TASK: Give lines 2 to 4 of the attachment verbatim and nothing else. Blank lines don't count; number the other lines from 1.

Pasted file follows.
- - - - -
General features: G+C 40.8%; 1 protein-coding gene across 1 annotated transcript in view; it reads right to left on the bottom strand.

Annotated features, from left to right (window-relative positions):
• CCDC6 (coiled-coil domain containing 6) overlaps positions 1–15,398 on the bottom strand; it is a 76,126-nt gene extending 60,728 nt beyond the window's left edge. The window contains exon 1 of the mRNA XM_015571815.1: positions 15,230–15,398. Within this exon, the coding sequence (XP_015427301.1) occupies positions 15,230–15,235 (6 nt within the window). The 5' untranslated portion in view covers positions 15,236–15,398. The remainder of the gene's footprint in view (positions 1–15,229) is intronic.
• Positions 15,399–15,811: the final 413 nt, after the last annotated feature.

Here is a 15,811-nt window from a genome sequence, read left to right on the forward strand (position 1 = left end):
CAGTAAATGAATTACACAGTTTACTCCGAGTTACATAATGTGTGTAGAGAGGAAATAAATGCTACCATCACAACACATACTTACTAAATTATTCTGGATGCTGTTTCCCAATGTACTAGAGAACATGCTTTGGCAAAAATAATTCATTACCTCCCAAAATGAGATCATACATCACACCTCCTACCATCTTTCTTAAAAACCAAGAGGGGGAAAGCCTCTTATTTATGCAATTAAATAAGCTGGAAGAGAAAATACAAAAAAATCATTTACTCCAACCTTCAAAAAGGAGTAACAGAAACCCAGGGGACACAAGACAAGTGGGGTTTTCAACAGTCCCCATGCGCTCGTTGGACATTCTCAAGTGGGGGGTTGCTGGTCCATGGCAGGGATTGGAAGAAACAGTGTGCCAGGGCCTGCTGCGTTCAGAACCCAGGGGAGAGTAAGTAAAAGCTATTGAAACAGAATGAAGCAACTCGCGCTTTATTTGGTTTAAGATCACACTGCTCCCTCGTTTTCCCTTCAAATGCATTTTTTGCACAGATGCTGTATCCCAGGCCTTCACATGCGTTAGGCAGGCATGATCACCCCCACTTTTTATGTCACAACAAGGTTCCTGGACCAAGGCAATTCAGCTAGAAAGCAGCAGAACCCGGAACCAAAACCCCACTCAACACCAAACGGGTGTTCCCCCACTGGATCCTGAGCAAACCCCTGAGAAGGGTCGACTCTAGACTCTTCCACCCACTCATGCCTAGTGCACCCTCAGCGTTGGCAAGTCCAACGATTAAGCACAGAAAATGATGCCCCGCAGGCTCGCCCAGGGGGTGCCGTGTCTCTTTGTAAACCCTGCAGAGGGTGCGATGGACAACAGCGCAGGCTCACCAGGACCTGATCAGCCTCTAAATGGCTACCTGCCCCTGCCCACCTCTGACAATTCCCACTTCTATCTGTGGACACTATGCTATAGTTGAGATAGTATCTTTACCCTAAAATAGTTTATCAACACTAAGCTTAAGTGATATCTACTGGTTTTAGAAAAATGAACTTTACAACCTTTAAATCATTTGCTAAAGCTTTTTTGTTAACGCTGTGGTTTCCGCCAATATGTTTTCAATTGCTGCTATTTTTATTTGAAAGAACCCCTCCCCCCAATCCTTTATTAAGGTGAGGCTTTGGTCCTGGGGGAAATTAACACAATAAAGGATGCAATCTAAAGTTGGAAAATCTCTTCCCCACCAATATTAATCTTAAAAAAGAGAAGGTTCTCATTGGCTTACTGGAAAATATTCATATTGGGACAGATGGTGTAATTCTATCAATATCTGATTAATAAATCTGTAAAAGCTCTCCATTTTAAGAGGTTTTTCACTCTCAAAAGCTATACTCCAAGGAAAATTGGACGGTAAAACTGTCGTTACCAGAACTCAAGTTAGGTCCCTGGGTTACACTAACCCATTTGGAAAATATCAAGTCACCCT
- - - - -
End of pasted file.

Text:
Annotated features, from left to right (window-relative positions):
• CCDC6 (coiled-coil domain containing 6) overlaps positions 1–15,398 on the bottom strand; it is a 76,126-nt gene extending 60,728 nt beyond the window's left edge. The window contains exon 1 of the mRNA XM_015571815.1: positions 15,230–15,398. Within this exon, the coding sequence (XP_015427301.1) occupies positions 15,230–15,235 (6 nt within the window). The 5' untranslated portion in view covers positions 15,236–15,398. The remainder of the gene's footprint in view (positions 1–15,229) is intronic.
• Positions 15,399–15,811: the final 413 nt, after the last annotated feature.